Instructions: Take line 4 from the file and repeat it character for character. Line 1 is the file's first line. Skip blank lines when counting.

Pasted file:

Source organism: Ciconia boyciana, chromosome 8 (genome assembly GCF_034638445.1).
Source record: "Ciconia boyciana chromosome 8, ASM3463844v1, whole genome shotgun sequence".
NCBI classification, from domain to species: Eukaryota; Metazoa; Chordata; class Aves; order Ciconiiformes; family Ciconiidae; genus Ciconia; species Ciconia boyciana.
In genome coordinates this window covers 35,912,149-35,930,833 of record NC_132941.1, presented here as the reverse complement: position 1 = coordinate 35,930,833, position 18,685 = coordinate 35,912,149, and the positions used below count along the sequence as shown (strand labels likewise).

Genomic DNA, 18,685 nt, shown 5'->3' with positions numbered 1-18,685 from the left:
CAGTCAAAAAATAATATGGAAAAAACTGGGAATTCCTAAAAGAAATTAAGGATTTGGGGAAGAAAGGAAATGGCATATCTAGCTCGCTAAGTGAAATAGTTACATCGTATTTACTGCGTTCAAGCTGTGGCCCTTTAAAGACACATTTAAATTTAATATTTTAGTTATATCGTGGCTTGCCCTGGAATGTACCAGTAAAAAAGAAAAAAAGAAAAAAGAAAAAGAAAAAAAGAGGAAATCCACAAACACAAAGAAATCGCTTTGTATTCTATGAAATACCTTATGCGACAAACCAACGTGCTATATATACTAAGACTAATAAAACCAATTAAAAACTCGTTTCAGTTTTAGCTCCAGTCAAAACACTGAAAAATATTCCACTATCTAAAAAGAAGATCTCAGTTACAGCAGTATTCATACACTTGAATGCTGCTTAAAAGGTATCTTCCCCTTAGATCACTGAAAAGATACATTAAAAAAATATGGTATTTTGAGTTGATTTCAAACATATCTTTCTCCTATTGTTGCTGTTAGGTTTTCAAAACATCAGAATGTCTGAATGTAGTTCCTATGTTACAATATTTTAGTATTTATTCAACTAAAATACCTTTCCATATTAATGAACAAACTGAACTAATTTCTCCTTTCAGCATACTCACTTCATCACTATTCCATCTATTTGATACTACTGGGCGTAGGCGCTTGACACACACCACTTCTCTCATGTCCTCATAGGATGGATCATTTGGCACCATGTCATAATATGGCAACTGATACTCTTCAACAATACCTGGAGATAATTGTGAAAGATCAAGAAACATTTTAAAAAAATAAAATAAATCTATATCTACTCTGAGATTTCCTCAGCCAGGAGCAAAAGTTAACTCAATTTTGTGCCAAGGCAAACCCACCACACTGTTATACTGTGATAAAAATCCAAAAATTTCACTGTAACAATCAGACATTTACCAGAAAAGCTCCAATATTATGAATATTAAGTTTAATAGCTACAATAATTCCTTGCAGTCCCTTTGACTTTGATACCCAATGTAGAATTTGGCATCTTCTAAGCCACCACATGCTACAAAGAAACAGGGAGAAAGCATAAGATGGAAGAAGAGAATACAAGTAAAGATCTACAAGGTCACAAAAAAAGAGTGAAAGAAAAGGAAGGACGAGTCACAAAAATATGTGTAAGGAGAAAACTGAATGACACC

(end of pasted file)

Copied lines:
In genome coordinates this window covers 35,912,149-35,930,833 of record NC_132941.1, presented here as the reverse complement: position 1 = coordinate 35,930,833, position 18,685 = coordinate 35,912,149, and the positions used below count along the sequence as shown (strand labels likewise).